The Crucial Blog
A Brave New News World?
IT may have slipped by largely unnoticed but last week MPs found time to debate a long-term trend that has been gathering momentum and deserves all of our attention - the death by a thousand cuts of the regional press.
While it is heartening that the House of Commons heard a special debate on the subject, I can't help thinking this is woefully too little too late. MPs were warned not long ago by a respected Media Analyst that up to half of the UK's local papers might well be closed by 2014. Last week's debate was called for by Louise Mensch, Tory MP for Corby worried by the decision of a large publisher to turn some of its well know dailies into weeklies on her turf.
She called for the local press to be given tax advantages and it's hard to see why a lifeline of some kind couldn't be thrown to an industry struggling to survive. If the Government can spend millions on subsudies for many other areas of public life - all those Olympian high jinks spring to mind - then why not help save an industry which has been the lynchpin of many local communities for generations?
Call me old-fashioned but I am lucky enough to remember the day when local reporters were closely connected to the communities they served. They were the ones who found the news that mattered on their patch. Who will be there in the future to scrutinise and hold to account the actions of councillors and MPs if not the local paper?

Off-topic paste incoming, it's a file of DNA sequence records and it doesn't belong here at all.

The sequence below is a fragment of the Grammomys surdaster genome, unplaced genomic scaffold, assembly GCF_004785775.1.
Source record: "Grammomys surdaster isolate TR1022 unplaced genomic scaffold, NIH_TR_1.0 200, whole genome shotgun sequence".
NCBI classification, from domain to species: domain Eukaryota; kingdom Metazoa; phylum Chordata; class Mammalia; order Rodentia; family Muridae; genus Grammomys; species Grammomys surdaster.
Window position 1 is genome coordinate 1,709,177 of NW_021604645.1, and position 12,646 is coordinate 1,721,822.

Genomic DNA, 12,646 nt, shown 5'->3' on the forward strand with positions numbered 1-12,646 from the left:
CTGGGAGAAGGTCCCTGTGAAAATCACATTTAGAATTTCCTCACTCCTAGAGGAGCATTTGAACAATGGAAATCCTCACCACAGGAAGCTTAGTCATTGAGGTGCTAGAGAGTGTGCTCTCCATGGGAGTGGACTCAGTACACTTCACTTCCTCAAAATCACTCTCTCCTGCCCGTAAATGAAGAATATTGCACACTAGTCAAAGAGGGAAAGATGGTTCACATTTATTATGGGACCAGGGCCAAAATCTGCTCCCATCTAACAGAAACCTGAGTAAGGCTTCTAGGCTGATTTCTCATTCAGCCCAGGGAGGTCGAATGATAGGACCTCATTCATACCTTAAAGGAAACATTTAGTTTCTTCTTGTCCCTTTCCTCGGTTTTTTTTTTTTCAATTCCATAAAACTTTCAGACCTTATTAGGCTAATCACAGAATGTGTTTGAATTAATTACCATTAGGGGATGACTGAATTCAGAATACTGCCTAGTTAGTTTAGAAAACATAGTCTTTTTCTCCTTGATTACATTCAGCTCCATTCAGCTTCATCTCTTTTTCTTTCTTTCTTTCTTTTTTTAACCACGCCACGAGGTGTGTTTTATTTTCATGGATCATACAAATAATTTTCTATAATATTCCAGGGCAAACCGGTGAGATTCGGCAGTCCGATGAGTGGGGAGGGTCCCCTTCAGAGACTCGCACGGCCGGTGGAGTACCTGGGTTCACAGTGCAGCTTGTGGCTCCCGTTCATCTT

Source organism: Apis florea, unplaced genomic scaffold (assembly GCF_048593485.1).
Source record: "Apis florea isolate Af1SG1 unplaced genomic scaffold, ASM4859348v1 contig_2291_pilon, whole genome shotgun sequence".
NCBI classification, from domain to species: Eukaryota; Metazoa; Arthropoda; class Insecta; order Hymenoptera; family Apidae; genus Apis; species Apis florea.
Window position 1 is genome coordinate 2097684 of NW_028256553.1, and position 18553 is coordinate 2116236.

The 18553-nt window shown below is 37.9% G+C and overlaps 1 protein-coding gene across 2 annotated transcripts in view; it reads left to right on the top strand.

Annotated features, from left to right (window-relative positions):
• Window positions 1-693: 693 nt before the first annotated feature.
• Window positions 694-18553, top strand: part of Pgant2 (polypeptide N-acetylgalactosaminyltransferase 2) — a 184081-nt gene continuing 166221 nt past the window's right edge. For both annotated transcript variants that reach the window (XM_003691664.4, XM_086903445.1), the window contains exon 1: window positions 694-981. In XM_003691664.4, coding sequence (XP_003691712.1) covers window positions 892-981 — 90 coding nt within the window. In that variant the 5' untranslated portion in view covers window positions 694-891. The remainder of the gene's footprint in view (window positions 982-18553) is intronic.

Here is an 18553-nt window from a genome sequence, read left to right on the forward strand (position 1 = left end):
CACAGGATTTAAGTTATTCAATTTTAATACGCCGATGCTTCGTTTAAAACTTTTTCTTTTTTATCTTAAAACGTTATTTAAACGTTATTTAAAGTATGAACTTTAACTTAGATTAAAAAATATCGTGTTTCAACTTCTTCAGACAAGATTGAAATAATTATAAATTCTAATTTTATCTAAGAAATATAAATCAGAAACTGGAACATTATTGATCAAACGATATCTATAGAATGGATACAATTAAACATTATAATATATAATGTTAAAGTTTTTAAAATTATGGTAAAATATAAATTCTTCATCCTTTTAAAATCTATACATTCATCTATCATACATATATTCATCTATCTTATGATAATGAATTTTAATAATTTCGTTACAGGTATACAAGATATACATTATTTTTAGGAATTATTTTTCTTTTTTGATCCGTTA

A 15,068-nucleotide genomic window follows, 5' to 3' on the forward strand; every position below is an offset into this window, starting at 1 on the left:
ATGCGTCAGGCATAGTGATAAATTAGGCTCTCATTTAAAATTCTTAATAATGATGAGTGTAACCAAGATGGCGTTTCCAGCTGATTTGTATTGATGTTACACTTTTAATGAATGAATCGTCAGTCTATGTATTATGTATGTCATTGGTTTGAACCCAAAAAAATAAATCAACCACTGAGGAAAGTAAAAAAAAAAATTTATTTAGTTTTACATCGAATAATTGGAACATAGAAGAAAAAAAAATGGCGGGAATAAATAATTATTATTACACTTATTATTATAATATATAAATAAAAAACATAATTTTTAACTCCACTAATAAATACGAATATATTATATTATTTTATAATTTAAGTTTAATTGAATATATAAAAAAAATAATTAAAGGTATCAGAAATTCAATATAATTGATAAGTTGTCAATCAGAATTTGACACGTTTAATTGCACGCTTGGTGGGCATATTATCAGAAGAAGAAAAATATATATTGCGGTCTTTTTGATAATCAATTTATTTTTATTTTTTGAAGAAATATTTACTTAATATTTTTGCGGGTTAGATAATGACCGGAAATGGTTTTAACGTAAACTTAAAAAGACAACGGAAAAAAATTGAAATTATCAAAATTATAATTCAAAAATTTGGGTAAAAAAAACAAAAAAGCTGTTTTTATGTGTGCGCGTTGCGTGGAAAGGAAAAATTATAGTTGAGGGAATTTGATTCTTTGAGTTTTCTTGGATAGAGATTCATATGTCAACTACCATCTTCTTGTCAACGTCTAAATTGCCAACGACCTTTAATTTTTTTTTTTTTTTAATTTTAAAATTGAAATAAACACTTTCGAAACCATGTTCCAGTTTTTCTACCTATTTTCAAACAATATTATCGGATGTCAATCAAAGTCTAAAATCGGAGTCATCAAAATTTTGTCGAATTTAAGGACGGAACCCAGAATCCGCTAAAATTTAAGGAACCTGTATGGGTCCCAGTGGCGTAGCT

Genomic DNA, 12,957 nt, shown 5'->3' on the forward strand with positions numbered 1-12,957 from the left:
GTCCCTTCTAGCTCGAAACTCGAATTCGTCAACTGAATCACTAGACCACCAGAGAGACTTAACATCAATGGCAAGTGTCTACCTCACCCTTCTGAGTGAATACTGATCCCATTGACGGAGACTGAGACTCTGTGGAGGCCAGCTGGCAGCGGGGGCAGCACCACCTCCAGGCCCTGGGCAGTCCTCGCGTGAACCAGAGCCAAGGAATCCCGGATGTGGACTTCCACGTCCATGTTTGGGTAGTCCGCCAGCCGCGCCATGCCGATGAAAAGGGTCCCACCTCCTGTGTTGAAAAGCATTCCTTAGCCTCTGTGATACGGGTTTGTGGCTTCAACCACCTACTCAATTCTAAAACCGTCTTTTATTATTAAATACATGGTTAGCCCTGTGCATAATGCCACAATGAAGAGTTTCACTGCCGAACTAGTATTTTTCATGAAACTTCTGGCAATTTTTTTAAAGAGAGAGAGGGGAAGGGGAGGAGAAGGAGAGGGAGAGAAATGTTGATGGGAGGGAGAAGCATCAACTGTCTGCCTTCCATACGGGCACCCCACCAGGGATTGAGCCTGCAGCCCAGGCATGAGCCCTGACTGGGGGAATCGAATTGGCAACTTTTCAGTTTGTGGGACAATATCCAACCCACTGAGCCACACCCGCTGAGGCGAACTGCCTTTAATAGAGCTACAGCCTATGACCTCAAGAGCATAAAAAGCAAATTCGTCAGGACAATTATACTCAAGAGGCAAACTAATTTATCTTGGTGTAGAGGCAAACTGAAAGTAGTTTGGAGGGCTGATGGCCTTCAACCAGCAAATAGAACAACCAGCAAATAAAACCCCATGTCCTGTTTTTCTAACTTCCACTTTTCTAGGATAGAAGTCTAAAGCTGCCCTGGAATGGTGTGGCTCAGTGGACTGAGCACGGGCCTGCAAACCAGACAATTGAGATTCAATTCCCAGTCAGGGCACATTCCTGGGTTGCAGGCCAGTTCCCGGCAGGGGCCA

Watching the demise of regional papers with long and proud traditions is worrying for everyone - readers and writers alike. Just who will employ today's students of journalism who in past times would have cut their teeth and gained invaluable experience of their trade on the local rag?
Seems they will have to find new publications to write for and fortunately while there are bright young entrepreneurs out there, there is still hope for the printed word.
Look to the likes of publisher Pictogram Press, about to launch a new local paper 21st century style. Newsprint editions aimed at young south coast readers, will be delivered to distribution points by bike. Backed by online editions, promoted through social media and with impeccable green printing credentials, the paper will take advantage of everything the 21st century has to offer but is firmly embedded in the ideals of a good old-fashioned printed read. Are we heading for a brave new style local news world?
Watch that front page.